SG tackles SB 576, menstrual products

Chase Karacostas

High-traffic bathrooms on campus could soon be stocked with menstrual hygiene products.

The Student Government Assembly introduced Joint Resolution 1, which supports placing products such as pads and tampons in busier bathrooms around campus, Tuesday evening.
Fabiola Barreto, liberal arts representative and co-author of the resolution, said 86 percent of menstruating individuals are often caught without hygiene supplies in public, creating a necessity to make these products widely accessible.

“(JR 1) is a way to show that women are a priority and menstruating people are a priority,” government freshman Barreto said. “We want to make sure that you feel comfortable on campus, (even) if you are in the classroom just doing your thing and all of a sudden you need a tampon.”

The resolution mentions that four other universities including the University of Arizona and Columbia University already have policies in place providing menstrual hygiene supplies for free on their campuses. Barreto said she feels this sets a standard for what the University needs to do to support women who are menstruating.

The Texas Orange Jackets recently held a drive to collect menstrual hygiene products and have a stock of approximately 5,000 tampons that will be distributed to major buildings such as Burdine Hall and the Union.

Barreto said the goal of this resolution is to show that students on campus need and will use these products if they are available, encouraging the University to pay for them.

Liberal arts representative Ellen Teuscher and members of the organization Not On My Campus also introduced Assembly Resolution 9 in opposition to Senate Bill 576. SB 576, which already passed the state Senate, would extend sexual assault reporting requirements to student leaders on campus and make it a criminal offense for University employees to not report sexual assault to the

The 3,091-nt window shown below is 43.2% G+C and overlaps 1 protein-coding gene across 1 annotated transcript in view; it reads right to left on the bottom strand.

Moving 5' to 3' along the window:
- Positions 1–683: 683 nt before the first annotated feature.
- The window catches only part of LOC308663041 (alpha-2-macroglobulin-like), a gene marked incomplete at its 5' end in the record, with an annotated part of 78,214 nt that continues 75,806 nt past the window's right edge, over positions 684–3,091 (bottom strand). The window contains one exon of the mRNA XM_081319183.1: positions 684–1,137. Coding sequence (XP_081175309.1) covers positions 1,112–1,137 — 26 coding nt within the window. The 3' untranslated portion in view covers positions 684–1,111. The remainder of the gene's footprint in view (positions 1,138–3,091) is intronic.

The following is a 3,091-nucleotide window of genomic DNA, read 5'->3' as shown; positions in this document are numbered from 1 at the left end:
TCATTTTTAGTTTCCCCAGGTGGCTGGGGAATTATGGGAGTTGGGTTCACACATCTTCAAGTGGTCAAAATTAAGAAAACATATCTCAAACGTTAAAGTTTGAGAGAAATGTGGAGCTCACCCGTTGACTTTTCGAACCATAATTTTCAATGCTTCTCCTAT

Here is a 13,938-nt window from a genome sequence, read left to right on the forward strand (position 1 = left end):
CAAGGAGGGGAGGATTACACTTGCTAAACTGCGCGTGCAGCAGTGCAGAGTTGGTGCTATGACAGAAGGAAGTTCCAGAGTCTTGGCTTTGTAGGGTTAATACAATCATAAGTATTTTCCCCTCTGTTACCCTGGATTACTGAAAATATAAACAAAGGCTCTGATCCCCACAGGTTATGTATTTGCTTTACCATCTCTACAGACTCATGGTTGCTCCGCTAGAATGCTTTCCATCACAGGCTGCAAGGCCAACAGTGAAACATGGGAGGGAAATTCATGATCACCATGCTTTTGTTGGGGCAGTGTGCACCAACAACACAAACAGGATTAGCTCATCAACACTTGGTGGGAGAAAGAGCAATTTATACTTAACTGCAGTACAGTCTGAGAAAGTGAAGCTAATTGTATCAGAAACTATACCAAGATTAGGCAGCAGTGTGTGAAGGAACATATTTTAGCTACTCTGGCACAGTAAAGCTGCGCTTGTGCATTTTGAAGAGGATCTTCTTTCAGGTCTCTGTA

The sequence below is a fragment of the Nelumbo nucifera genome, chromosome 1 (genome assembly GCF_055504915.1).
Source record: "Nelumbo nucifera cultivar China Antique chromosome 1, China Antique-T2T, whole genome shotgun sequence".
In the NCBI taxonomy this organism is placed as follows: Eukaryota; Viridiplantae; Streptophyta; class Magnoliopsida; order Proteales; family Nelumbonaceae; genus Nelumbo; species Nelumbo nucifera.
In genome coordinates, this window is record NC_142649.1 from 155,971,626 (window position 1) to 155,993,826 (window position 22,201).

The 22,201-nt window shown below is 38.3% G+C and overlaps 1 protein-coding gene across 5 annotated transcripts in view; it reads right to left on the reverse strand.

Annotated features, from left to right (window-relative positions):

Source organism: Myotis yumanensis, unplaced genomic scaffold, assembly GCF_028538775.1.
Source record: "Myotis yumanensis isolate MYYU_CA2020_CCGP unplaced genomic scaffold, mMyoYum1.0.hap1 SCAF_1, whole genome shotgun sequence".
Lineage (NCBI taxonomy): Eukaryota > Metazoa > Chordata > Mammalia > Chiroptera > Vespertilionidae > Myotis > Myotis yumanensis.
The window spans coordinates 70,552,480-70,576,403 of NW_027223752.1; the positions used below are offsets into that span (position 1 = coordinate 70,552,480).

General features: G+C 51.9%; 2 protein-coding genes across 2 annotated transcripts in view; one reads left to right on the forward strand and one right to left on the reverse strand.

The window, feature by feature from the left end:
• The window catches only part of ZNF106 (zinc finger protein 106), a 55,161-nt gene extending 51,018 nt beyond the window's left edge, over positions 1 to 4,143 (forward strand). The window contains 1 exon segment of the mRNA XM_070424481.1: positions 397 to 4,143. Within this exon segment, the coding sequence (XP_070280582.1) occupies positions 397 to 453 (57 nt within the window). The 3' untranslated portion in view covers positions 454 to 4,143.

University’s Title IX office.

Teuscher, government and Plan I honors sophomore, said she and Not On My Campus oppose SB 576 because it robs survivors of the ability to control what happens after they are
sexually assaulted.

“Survivors should have the right to decide whether they want to report or not,” Teuscher said. “Reporting is their best option, but for a lot of people they want to move on and move past it as much as they can, and that is their right.”

SB 576 also puts the entire purpose of Not On My Campus at risk, because it serves as a student resource for survivors, Teuscher said. The bill would deprive the organization of its ability to give survivors options if they are forced to report every incidence of sexual assault they encounter, she said. However, student leaders are only required to report cases that come to their attention while acting in an official capacity.

Tatum Zeeko, president-elect of Not On My Campus, said the bill would discourage survivors from telling close friends about being assaulted for fear that their confidant may be forced to report what happened before they are ready.

“It’s not anyone else’s job to go and tell somebody (what happened),” English sophomore Zeko said. “This is a very private matter. It’s very emotional. It’s not something you want to broadcast. It’s not something you get to jump to immediately. It takes time.”